SCOTLAND’S state-owned investment bank is facing the loss of a £9 million loan to Circularity Scotland after the firm appointed administrators.

The Scottish National Investment Bank (SNIB) used taxpayer cash to invest in the firm set up to run the Deposit Return Scheme (DRS), however the bank acts independently from the Scottish Government.

We told yesterday how Circularity Minister Lorna Slater announced that the firm had appointed administrators as an “unforgivable consequence” of the UK Government’s intervention over the DRS.

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Westminster would not allow the Scottish scheme to include glass, by refusing to grant an exemption to the post-Brexit Internal Market Act (IMA), and also set a number of conditions on the recycling project.

As the scheme was not set to be launched in England and Wales until October 2025 at the earliest, the Scottish scheme was delayed until then.

Slater has repeatedly stated that the DRS could not go ahead as she was unsure of which regulations, such as the bottle deposit rate, will be imposed by UK ministers.

And now after Slater (pictured below) survived a no-confidence vote, attention has turned to the risk that a “significant” sum of the £9m loan, or possibly all of it, could be lost by the SNIB.

The National: Lorna Slater in the Scottish Parliament

In evidence to Holyrood’s Economy and Fair Work Committee on Wednesday, SNIB chair Willie Watt told MSPs: “We don’t know exactly what that impact will be. But I think it’s fair to say there will be significant losses on the loan that we have made to Circularity Scotland and we will report those losses once we know what they are.

“I’m sure that the losses will be in excess of over 50%, but I hope that they are less than 100%.”

During the committee session, Watt insisted that the bank “couldn’t have known the future” and insisted the bank made “considered decisions” on the risk of the investment.

“Sometimes people make mistakes, sometimes people get things wrong, sometimes the facts are different from the way you thought they would be. That’s part of being an investor,” he added.

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The chair said that the SNIB will consider lessons learned, adding: “Sitting here before you knowing what we know today and having gone through the detailed investment papers, I don’t think we were incompetent in the way that we did our diligence.”

Asked by Tory MSP Graham Simpson if the whole £9m could be lost, Watt conceded: “Yes, we could. That is the truth.”

Watt denied that Scottish ministers influenced the investment bank’s decision to fund Circularity Scotland, adding: “We make all of our decisions totally independent of the Scottish Government. We are a fiercely independent institution.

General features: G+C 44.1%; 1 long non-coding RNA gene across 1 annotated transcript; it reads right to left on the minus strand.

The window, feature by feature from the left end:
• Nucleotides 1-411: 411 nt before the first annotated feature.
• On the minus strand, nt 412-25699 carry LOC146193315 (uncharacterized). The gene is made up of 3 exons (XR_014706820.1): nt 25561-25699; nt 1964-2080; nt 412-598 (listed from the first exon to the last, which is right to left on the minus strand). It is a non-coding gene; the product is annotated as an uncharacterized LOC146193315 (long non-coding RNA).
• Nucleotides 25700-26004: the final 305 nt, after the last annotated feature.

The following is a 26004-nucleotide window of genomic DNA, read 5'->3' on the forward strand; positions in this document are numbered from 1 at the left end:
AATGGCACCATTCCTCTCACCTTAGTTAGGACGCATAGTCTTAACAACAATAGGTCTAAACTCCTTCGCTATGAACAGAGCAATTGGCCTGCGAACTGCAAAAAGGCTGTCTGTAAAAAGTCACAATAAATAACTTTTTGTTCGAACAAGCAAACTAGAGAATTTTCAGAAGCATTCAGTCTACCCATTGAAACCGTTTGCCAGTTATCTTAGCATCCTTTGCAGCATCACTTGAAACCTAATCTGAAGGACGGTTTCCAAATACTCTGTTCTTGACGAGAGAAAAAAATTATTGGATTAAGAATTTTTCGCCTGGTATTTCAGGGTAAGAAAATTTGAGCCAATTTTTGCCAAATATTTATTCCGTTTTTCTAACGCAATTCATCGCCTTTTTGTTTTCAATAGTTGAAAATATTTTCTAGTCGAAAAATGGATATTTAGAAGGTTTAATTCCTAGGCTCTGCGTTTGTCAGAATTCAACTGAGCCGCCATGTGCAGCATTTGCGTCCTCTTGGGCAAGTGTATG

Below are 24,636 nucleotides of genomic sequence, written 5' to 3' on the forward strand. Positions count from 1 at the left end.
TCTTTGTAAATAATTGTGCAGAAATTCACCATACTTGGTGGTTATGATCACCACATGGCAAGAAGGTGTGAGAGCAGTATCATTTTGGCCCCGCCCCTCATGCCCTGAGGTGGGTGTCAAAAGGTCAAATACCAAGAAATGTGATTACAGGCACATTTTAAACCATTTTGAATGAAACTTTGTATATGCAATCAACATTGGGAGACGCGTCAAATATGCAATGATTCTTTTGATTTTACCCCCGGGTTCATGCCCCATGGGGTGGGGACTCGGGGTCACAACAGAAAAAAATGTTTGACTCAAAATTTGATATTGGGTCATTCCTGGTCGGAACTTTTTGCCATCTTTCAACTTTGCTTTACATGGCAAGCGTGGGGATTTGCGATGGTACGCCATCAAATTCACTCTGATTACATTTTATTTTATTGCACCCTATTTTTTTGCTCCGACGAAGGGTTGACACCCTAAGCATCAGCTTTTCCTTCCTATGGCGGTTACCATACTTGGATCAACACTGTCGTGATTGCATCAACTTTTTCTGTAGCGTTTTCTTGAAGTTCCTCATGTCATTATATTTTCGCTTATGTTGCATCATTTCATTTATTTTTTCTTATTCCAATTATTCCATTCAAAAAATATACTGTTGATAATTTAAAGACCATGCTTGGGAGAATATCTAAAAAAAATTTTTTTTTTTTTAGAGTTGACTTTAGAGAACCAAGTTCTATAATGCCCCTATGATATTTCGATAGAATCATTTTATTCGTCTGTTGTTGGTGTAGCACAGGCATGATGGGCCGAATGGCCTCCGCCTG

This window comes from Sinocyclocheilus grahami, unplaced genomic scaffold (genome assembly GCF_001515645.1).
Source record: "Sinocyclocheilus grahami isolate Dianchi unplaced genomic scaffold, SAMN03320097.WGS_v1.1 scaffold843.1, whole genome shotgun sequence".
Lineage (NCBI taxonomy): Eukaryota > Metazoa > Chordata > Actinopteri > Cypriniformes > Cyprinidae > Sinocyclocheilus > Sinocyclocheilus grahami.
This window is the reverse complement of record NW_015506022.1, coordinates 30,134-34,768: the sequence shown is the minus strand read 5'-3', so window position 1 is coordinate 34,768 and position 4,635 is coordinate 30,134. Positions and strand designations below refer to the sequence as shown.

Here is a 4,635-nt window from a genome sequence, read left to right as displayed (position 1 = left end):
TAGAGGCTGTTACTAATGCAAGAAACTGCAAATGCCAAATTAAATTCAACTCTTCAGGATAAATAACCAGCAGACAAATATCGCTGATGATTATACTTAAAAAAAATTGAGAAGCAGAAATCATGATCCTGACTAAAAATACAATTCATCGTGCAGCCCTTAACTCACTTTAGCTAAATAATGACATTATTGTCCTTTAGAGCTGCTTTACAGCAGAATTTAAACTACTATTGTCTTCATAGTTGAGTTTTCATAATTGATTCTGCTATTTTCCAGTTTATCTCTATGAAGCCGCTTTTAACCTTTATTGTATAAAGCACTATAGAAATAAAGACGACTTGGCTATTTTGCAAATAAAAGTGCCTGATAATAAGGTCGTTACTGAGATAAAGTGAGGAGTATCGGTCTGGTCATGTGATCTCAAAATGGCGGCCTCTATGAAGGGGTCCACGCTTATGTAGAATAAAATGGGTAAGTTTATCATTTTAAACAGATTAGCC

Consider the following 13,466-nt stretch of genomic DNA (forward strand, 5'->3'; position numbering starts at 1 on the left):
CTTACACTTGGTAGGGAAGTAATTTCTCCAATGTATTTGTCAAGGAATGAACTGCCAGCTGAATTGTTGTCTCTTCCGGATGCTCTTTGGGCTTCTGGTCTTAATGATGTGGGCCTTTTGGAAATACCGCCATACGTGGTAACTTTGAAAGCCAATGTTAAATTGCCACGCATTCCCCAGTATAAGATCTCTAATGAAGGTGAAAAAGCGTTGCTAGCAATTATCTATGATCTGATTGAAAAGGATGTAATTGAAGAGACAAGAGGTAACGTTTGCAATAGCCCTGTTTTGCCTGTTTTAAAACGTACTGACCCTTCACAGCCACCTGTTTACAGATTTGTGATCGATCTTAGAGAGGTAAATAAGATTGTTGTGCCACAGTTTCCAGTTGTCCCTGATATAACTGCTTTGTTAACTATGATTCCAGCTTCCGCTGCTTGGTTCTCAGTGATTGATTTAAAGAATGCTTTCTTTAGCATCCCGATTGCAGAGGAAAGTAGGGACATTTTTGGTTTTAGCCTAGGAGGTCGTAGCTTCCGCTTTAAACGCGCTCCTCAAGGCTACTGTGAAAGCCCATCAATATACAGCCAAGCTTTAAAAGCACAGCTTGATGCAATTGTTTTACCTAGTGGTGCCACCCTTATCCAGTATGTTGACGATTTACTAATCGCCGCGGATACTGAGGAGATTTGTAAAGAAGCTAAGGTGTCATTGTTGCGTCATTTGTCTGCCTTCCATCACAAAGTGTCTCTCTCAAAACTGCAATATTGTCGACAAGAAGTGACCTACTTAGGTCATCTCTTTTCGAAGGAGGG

“There was no involvement from the Scottish Government in our decision to make the loan.”

The National:

Watt (pictured above) said that SNIB were approached by Circularity Scotland, and said the lenders took “comfort” from ministerial statements which committed to the scheme.

Watt’s comments came after Slater said she could not say whether the SNIB would be reimbursed for the loan.

She told BBC Radio Scotland’s Good Morning Scotland programme that Circularity Scotland’s decision to call in administration was “absolutely a disaster” for its 66 employees.

The company had been set up to run the DRS, a recycling initiative which imposes a refundable deposit on drinks sold in cans and bottles.

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Slater said: “The interference that we have had from the Conservative Government at Westminster to torpedo our scheme has had these negative consequences for Scottish businesses, for Scottish workers, and of course or flagship recycling scheme.

“The decision to stop the scheme was because the UK Government had put us in an impossible position.”

Asked what will now happen to the cash from the SNIB, Slater said: “The Scottish National Investment Bank is independent of the Scottish Government, so that isn’t something we have any sort of say in.

“The investment decisions of the Scottish National Investment Bank are for them, they are independent of Government and they make their own decisions about that investment.”

The National:

Willie Rennie, LibDems economy spokesperson (pictured above), said: “This is an extremely difficult time for Circularity Scotland staff, whose jobs are at stake because our two governments are incapable of working with one another.

“The £9m loan from the Government-backed bank raises serious questions about whether that money would be lost in the event of its collapse, adding taxpayers to the long list of people left out of pocket by the chaos wreaked by the Scottish Government.

“Staff need to know if they will be paid. Taxpayers also need answers on the amount outstanding on the loan and whether any of that debt can be recovered in the event of administration.”

It comes as Slater refused to comment on reports that SNP MSP Fergus Ewing is facing losing the party whip after voting with Tory, Labour and LibDem MSPs to remove the Green minister.